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Here is an example of what I am trying to understand:

return (@mysql_query($sql)) ? true:false;

I want to return either true or false if this line is executed successfully:


Can someone explain me how this if like thing works and how can I use it with my line?

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1 Answer 1

up vote 1 down vote accepted

This statement executes the mysql_query() call and if it was successful, returns the boolean TRUE from the function in which it resides. If the SQL query fails, it returns boolean FALSE.

Whether or not you can use this construct depends on if you expect your execute() call to return a result set (in a SELECT statement) or if it is used for INSERT/UPDATE/DELETE. If you attempt this with a SELECT statement, you would not be able to fetch your result rows with this statement.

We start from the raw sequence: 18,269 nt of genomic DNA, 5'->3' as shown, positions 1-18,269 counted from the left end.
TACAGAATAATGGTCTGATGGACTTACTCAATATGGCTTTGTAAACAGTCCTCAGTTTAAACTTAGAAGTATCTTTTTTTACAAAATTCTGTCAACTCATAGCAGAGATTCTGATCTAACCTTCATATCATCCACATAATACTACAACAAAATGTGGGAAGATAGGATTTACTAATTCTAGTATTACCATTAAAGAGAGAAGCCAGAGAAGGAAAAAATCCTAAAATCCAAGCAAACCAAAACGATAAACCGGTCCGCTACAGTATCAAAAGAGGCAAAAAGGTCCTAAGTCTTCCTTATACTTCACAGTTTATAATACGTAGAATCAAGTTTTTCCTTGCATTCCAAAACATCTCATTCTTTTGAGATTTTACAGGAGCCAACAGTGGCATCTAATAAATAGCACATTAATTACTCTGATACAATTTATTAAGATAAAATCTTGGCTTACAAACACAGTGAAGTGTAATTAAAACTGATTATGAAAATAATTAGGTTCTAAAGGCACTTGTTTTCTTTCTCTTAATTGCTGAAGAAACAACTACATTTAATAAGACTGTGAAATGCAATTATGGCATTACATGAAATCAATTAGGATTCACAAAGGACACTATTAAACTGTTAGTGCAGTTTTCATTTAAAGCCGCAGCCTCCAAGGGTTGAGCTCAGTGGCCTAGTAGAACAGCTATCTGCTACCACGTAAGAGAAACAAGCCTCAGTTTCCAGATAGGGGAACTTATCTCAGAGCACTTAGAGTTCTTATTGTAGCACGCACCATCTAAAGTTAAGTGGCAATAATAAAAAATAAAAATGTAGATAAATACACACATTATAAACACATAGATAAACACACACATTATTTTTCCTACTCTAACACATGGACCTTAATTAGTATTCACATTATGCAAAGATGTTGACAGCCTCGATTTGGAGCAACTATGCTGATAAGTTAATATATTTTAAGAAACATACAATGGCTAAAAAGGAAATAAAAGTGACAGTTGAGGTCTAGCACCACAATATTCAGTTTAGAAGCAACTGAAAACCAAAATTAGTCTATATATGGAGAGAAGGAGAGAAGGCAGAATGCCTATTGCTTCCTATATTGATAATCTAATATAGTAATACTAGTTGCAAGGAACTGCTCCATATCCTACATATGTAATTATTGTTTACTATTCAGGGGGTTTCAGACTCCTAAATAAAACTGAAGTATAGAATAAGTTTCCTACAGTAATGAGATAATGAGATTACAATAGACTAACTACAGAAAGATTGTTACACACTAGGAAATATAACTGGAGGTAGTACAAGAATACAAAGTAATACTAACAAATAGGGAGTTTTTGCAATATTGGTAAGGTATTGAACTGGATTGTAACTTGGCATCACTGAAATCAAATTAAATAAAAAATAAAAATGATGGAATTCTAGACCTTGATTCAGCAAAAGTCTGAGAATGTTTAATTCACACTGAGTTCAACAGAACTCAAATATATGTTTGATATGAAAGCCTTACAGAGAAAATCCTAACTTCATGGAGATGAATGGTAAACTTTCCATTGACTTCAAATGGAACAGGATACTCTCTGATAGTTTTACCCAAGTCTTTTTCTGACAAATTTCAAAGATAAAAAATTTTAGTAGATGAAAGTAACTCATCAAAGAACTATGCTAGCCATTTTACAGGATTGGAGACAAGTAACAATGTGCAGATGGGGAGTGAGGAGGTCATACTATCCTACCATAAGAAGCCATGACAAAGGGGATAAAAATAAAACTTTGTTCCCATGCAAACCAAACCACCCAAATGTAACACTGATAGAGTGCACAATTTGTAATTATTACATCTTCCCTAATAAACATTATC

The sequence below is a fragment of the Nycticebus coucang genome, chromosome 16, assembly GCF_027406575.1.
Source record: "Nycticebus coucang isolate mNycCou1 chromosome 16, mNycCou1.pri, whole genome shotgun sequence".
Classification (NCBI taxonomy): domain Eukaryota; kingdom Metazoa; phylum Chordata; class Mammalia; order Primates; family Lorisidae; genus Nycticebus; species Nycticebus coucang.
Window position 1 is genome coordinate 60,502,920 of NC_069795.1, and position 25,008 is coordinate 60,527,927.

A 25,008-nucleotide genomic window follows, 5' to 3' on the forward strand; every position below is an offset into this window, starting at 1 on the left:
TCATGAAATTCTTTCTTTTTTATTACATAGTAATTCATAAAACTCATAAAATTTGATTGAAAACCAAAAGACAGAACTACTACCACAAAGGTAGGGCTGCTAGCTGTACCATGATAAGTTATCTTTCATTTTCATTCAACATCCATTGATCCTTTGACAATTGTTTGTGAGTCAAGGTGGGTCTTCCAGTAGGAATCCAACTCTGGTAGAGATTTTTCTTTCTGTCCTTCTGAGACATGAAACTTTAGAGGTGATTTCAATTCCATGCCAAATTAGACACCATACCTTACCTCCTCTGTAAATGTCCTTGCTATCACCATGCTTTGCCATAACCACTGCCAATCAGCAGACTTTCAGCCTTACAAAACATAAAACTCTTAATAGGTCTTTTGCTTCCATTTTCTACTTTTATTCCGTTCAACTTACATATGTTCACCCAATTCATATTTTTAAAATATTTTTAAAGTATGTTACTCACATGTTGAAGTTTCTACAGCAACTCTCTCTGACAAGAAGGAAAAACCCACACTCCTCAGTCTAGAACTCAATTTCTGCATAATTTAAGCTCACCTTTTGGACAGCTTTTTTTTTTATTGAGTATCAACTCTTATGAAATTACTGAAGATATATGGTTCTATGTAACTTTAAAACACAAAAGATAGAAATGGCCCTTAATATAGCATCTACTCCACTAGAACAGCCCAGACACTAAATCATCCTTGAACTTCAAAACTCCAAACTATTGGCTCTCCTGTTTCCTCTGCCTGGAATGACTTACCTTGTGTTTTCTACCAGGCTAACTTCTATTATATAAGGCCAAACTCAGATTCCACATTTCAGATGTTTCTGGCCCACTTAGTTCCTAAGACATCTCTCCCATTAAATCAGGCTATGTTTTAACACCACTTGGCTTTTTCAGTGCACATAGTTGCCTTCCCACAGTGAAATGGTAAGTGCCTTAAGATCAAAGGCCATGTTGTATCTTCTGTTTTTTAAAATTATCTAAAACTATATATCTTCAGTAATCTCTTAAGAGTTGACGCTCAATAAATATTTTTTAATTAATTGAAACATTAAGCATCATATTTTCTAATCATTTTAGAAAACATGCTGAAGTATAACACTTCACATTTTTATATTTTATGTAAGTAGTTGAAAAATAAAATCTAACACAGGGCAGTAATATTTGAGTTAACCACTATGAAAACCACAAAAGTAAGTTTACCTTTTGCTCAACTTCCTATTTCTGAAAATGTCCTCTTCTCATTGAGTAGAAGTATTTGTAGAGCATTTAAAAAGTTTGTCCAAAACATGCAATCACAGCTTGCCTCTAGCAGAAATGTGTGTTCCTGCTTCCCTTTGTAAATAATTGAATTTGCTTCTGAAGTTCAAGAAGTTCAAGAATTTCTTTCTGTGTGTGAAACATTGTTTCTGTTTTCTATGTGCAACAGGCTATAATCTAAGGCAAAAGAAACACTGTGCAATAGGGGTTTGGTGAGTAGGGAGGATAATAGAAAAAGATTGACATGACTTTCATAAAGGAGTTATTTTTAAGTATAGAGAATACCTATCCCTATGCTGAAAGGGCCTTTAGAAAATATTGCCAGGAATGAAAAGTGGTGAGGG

If it is only for INSERT/UPDATE/DELETE, you may be able to do

return $this->sql->execute() ? true : false;

However, we still can't be sure this will work because you have not posted the contents of the class from which execute() is called.

The ternary operator is used to assign or return one value or another based on the result of a condition.

$returned_or_assigned_value = condition ? true_return_val : false_return_val;

Ternary operations are very commonly used to assign one of two values to a variable. Using them in a return statement is a similar operation, if you think of the variable assignee as the function's return.

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In case of SELECT statement you will get resource object that will be correspond TRUE value. But you will not be able to check does SELECT return values or no, just SQL syntax. –  varela Sep 15 '11 at 14:35
It's Doctrine ORM's query execute() method. –  Rovinari Programming Center Sep 15 '11 at 14:40

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